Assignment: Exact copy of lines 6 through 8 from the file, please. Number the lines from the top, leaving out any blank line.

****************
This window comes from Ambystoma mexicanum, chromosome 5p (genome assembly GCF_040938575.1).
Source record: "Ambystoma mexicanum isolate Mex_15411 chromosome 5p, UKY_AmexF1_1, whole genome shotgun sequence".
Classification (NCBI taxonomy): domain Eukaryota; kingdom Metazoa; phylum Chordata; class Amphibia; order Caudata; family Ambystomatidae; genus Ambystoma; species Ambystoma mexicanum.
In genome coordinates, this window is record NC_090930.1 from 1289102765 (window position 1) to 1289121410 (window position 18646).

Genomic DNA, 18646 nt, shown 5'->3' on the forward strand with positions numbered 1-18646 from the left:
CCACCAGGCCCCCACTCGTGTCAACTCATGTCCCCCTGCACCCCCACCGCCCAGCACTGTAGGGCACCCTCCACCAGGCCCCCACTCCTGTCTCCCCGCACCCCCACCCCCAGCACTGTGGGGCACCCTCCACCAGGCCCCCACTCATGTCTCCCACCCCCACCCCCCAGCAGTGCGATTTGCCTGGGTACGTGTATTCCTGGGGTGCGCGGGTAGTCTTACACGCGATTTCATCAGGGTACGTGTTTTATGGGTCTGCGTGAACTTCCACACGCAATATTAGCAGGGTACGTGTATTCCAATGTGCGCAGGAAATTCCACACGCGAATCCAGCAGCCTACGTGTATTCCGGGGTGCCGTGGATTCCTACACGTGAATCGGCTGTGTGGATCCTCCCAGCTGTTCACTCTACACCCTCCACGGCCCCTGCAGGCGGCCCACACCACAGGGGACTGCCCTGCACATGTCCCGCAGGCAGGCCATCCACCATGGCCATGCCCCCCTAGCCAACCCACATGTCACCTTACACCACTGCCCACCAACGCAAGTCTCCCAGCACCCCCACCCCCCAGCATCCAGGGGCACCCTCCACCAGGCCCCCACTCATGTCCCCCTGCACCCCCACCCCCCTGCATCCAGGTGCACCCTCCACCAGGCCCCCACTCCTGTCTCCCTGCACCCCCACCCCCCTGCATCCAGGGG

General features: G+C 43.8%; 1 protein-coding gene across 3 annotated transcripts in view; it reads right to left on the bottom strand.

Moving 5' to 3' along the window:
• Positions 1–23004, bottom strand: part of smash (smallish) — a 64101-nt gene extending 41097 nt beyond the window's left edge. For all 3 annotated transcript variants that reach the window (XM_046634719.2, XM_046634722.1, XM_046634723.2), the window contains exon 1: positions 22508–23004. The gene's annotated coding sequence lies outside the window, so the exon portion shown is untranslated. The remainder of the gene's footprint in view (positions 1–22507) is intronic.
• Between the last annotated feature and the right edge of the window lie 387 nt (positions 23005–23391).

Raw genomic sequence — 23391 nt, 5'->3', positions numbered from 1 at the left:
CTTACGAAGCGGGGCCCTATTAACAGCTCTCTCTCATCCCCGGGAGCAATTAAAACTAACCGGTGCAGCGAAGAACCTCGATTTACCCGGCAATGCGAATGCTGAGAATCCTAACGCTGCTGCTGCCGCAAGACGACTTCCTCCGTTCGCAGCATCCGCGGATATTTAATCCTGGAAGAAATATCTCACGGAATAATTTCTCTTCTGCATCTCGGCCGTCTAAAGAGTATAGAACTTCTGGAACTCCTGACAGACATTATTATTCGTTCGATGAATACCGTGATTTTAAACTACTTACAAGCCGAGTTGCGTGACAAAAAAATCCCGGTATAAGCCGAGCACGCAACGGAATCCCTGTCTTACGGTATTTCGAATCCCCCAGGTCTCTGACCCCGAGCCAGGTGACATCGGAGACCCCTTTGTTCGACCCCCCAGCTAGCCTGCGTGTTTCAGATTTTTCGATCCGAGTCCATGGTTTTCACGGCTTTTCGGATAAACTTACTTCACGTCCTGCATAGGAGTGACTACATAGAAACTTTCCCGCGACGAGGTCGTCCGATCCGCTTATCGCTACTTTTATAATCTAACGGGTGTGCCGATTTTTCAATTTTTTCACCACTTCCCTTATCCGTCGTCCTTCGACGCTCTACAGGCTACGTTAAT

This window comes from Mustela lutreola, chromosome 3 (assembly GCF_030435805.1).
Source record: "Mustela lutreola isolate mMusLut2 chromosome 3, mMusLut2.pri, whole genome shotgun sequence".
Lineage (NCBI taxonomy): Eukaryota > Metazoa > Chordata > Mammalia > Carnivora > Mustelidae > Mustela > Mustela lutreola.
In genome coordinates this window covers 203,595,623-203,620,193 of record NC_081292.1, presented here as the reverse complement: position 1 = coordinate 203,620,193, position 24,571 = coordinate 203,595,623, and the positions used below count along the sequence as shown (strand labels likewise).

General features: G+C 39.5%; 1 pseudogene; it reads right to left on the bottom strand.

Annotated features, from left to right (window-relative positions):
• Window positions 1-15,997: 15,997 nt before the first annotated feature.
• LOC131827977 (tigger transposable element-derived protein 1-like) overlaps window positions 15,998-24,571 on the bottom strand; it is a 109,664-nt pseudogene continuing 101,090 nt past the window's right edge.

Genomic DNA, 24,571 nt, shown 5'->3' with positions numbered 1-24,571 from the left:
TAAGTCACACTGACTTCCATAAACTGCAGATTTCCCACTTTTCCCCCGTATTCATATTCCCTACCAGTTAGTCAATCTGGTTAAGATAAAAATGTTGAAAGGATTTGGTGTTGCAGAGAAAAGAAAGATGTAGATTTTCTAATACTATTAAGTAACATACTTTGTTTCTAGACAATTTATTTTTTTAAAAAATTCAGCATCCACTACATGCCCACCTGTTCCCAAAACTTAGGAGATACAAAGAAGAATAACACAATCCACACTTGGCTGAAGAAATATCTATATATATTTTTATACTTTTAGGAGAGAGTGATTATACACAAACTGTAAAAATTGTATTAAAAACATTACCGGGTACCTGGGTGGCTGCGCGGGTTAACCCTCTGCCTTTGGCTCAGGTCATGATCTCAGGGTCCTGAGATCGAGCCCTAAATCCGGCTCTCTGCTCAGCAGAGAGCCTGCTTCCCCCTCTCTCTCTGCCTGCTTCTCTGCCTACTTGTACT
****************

CCACCAGGCCCCCACTCGTGTCAACTCATGTCCCCCTGCACCCCCACCGCCCAGCACTGTAGGGCACCCTCCACCAGGCCCCCACTCCTGTCTCCCCGCACCCCCACCCCCAGCACTGTGGGGCACCCTCCACCAGGCCCCCACTCATGTCTCCCACCCCCACCCCCCAGCAGTGCGATTTGCCTGGGTACGTGTATTCCTGGGGTGCGCGGGTAGTCTTACACGCGATTTCATCAGGGTACGTGTTTTATGGGTCTGCGTGAACTTCCACACGCAATATTAGCAGGGTACGTGTATTCCAATGTGCGCAGGAAATTCCACACGCGAATCCAGCAGCCTACGTGTATTCCGGGGTGCCGTGGATTCCTACACGTGAATCGGCTGTGTGGATCCTCCCAGCTGTTCACTCTACACCCTCCACGGCCCCTGCAGGCGGCCCACACCACAGGGGACTGCCCTGCACATGTCCCGCAGGCAGGCCATCCACCATGGCCATGCCCCCCTAGCCAACCCACATGTCACCTTACACCACTGCCCACCAACGCAAGTCTCCCAGCACCCCCACCCCCCAGCATCCAGGGGCACCCTCCACCAGGCCCCCACTCATGTCCCCCTGCACCCCCACCCCCCTGCATCCAGGTGCACCCTCCACCAGGCCCCCACTCCTGTCTCCCTGCACCCCCACCCCCCTGCATCCAGGGG

General features: G+C 43.8%; 1 protein-coding gene across 3 annotated transcripts in view; it reads right to left on the bottom strand.

Moving 5' to 3' along the window: